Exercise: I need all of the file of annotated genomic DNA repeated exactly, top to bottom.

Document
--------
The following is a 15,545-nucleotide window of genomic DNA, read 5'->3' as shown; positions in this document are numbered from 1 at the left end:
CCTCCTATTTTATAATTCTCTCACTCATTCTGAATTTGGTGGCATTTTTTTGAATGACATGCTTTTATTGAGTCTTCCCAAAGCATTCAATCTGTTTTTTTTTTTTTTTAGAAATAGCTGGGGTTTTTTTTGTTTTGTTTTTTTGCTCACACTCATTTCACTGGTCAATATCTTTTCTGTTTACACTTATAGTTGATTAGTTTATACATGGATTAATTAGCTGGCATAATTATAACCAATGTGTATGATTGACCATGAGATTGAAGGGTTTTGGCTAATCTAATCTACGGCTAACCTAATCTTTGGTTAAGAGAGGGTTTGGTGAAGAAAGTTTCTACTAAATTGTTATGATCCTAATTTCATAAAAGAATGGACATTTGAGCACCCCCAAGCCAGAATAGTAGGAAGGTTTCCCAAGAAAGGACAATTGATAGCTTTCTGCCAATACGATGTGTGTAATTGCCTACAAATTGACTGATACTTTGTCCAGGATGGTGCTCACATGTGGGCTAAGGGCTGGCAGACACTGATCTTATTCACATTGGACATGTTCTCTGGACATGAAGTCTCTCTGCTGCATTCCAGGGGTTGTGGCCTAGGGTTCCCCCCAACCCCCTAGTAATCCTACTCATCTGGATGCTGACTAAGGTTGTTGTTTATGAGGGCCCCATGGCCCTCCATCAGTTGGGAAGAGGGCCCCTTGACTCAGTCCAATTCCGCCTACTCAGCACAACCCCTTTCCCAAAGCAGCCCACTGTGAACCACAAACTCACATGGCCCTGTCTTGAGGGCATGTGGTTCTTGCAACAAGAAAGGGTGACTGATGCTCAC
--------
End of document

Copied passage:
The following is a 15,545-nucleotide window of genomic DNA, read 5'->3' as shown; positions in this document are numbered from 1 at the left end:
CCTCCTATTTTATAATTCTCTCACTCATTCTGAATTTGGTGGCATTTTTTTGAATGACATGCTTTTATTGAGTCTTCCCAAAGCATTCAATCTGTTTTTTTTTTTTTTTAGAAATAGCTGGGGTTTTTTTTGTTTTGTTTTTTTGCTCACACTCATTTCACTGGTCAATATCTTTTCTGTTTACACTTATAGTTGATTAGTTTATACATGGATTAATTAGCTGGCATAATTATAACCAATGTGTATGATTGACCATGAGATTGAAGGGTTTTGGCTAATCTAATCTACGGCTAACCTAATCTTTGGTTAAGAGAGGGTTTGGTGAAGAAAGTTTCTACTAAATTGTTATGATCCTAATTTCATAAAAGAATGGACATTTGAGCACCCCCAAGCCAGAATAGTAGGAAGGTTTCCCAAGAAAGGACAATTGATAGCTTTCTGCCAATACGATGTGTGTAATTGCCTACAAATTGACTGATACTTTGTCCAGGATGGTGCTCACATGTGGGCTAAGGGCTGGCAGACACTGATCTTATTCACATTGGACATGTTCTCTGGACATGAAGTCTCTCTGCTGCATTCCAGGGGTTGTGGCCTAGGGTTCCCCCCAACCCCCTAGTAATCCTACTCATCTGGATGCTGACTAAGGTTGTTGTTTATGAGGGCCCCATGGCCCTCCATCAGTTGGGAAGAGGGCCCCTTGACTCAGTCCAATTCCGCCTACTCAGCACAACCCCTTTCCCAAAGCAGCCCACTGTGAACCACAAACTCACATGGCCCTGTCTTGAGGGCATGTGGTTCTTGCAACAAGAAAGGGTGACTGATGCTCAC